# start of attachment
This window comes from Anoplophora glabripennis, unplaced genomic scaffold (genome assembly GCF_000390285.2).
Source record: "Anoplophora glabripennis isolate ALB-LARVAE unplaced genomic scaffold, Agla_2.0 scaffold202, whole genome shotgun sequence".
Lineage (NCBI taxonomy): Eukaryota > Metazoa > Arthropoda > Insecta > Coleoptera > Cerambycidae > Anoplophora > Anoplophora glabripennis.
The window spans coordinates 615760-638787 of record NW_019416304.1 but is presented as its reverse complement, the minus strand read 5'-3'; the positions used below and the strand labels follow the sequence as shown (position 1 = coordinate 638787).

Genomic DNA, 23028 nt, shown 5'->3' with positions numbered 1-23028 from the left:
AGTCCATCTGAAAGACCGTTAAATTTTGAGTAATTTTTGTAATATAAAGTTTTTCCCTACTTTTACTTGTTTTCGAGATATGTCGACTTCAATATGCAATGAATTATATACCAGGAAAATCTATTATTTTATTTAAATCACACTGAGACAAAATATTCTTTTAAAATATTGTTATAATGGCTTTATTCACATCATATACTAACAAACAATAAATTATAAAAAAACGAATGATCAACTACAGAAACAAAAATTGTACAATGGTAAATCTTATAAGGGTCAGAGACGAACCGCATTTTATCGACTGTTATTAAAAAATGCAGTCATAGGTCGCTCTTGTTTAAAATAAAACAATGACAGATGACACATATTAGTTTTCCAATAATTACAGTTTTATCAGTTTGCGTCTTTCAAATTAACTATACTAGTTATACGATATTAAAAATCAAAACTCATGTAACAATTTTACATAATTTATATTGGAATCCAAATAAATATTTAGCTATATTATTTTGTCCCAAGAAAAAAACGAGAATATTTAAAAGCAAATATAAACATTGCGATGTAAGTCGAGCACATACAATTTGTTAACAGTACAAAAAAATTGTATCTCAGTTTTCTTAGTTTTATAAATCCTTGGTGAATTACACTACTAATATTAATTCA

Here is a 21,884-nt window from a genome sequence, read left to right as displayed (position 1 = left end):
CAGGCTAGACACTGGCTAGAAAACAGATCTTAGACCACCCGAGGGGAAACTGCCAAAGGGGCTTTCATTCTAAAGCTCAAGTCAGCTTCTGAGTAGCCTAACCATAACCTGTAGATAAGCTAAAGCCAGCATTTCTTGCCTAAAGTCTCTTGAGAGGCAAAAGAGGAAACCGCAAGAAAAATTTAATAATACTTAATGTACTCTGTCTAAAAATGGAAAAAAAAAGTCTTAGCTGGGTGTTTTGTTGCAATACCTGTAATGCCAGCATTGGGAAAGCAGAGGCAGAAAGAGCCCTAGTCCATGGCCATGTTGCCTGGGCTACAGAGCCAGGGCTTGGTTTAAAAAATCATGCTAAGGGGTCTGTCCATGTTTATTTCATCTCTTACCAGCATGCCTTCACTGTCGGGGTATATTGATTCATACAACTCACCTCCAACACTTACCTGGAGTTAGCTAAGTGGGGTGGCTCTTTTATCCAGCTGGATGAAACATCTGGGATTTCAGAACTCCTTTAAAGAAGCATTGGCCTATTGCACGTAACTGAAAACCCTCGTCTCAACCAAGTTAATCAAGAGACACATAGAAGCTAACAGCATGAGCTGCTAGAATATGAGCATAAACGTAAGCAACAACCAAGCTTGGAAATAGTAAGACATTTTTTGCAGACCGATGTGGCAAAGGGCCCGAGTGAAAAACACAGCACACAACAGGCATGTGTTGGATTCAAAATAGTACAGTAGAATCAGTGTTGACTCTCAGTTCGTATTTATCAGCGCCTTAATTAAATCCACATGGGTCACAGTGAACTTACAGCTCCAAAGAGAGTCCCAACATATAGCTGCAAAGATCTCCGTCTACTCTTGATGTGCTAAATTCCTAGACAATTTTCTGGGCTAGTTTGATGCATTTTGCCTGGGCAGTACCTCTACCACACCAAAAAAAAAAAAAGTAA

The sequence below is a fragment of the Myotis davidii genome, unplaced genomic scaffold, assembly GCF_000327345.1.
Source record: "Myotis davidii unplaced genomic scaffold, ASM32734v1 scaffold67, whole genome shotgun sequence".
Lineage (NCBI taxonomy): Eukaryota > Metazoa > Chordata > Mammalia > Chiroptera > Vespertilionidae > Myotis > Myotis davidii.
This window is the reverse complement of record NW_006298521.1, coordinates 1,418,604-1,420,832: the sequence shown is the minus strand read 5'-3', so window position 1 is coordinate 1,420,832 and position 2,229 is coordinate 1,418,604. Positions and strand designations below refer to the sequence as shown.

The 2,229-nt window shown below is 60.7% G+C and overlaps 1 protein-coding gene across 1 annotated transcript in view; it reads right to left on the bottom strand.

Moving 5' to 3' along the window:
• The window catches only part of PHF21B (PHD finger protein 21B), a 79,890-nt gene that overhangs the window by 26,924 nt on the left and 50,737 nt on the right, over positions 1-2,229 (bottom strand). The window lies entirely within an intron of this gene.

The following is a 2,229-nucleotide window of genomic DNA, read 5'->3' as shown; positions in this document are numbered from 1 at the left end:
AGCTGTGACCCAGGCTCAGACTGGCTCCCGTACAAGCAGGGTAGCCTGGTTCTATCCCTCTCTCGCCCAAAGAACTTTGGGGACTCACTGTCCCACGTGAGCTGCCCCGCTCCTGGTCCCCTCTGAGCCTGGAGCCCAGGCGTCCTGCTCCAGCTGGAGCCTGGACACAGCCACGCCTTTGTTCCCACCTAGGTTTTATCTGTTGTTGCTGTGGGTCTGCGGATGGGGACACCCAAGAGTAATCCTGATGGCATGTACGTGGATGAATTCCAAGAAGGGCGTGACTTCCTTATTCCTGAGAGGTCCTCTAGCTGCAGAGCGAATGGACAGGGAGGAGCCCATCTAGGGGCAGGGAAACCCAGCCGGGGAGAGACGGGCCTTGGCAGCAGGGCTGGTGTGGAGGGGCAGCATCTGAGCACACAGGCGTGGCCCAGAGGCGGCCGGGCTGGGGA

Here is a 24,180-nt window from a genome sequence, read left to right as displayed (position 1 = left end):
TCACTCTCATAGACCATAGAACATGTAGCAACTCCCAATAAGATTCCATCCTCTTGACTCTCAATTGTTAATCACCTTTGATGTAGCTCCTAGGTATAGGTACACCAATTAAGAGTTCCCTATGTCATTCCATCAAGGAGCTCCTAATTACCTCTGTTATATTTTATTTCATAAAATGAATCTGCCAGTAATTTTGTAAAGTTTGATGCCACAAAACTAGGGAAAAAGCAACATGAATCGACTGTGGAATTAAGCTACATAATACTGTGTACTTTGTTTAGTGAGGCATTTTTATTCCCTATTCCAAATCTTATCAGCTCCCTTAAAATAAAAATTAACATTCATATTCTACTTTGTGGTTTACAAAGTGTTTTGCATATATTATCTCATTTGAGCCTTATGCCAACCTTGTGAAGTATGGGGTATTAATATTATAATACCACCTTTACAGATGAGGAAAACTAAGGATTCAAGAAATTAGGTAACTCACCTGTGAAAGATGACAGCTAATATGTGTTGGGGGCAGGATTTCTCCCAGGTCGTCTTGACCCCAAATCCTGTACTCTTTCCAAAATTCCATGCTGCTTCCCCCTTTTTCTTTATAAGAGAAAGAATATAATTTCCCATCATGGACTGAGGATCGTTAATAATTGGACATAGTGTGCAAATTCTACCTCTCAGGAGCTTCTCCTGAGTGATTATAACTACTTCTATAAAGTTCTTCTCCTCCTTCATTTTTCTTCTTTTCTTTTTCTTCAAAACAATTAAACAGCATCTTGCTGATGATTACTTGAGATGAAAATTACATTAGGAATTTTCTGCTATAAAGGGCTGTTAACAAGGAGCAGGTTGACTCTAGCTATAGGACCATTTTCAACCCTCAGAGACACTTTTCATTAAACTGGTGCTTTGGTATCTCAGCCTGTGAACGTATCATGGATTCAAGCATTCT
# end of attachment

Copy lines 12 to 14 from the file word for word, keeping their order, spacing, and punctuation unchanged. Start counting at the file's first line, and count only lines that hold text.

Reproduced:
This window is the reverse complement of record NW_006298521.1, coordinates 1,418,604-1,420,832: the sequence shown is the minus strand read 5'-3', so window position 1 is coordinate 1,420,832 and position 2,229 is coordinate 1,418,604. Positions and strand designations below refer to the sequence as shown.

The 2,229-nt window shown below is 60.7% G+C and overlaps 1 protein-coding gene across 1 annotated transcript in view; it reads right to left on the bottom strand.

Moving 5' to 3' along the window: